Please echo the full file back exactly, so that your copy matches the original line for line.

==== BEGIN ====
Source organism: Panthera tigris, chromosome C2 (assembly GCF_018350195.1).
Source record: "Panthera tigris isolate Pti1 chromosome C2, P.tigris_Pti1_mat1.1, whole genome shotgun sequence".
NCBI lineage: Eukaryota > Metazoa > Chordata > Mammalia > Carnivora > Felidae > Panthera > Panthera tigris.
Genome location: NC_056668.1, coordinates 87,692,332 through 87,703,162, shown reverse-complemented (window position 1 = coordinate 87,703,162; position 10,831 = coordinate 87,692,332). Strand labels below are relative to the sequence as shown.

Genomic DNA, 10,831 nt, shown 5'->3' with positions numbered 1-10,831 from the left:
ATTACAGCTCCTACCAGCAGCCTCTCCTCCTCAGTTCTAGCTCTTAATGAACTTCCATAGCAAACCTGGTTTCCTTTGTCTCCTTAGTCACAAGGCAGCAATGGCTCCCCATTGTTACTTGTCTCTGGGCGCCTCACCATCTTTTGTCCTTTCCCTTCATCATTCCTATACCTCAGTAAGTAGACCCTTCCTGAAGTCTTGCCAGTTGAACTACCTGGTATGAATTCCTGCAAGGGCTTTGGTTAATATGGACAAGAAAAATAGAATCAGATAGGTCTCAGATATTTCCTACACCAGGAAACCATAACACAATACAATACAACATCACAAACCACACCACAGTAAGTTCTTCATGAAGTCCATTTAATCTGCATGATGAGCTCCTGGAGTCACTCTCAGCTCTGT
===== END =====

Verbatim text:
Source organism: Panthera tigris, chromosome C2 (assembly GCF_018350195.1).
Source record: "Panthera tigris isolate Pti1 chromosome C2, P.tigris_Pti1_mat1.1, whole genome shotgun sequence".
NCBI lineage: Eukaryota > Metazoa > Chordata > Mammalia > Carnivora > Felidae > Panthera > Panthera tigris.
Genome location: NC_056668.1, coordinates 87,692,332 through 87,703,162, shown reverse-complemented (window position 1 = coordinate 87,703,162; position 10,831 = coordinate 87,692,332). Strand labels below are relative to the sequence as shown.

Genomic DNA, 10,831 nt, shown 5'->3' with positions numbered 1-10,831 from the left:
ATTACAGCTCCTACCAGCAGCCTCTCCTCCTCAGTTCTAGCTCTTAATGAACTTCCATAGCAAACCTGGTTTCCTTTGTCTCCTTAGTCACAAGGCAGCAATGGCTCCCCATTGTTACTTGTCTCTGGGCGCCTCACCATCTTTTGTCCTTTCCCTTCATCATTCCTATACCTCAGTAAGTAGACCCTTCCTGAAGTCTTGCCAGTTGAACTACCTGGTATGAATTCCTGCAAGGGCTTTGGTTAATATGGACAAGAAAAATAGAATCAGATAGGTCTCAGATATTTCCTACACCAGGAAACCATAACACAATACAATACAACATCACAAACCACACCACAGTAAGTTCTTCATGAAGTCCATTTAATCTGCATGATGAGCTCCTGGAGTCACTCTCAGCTCTGT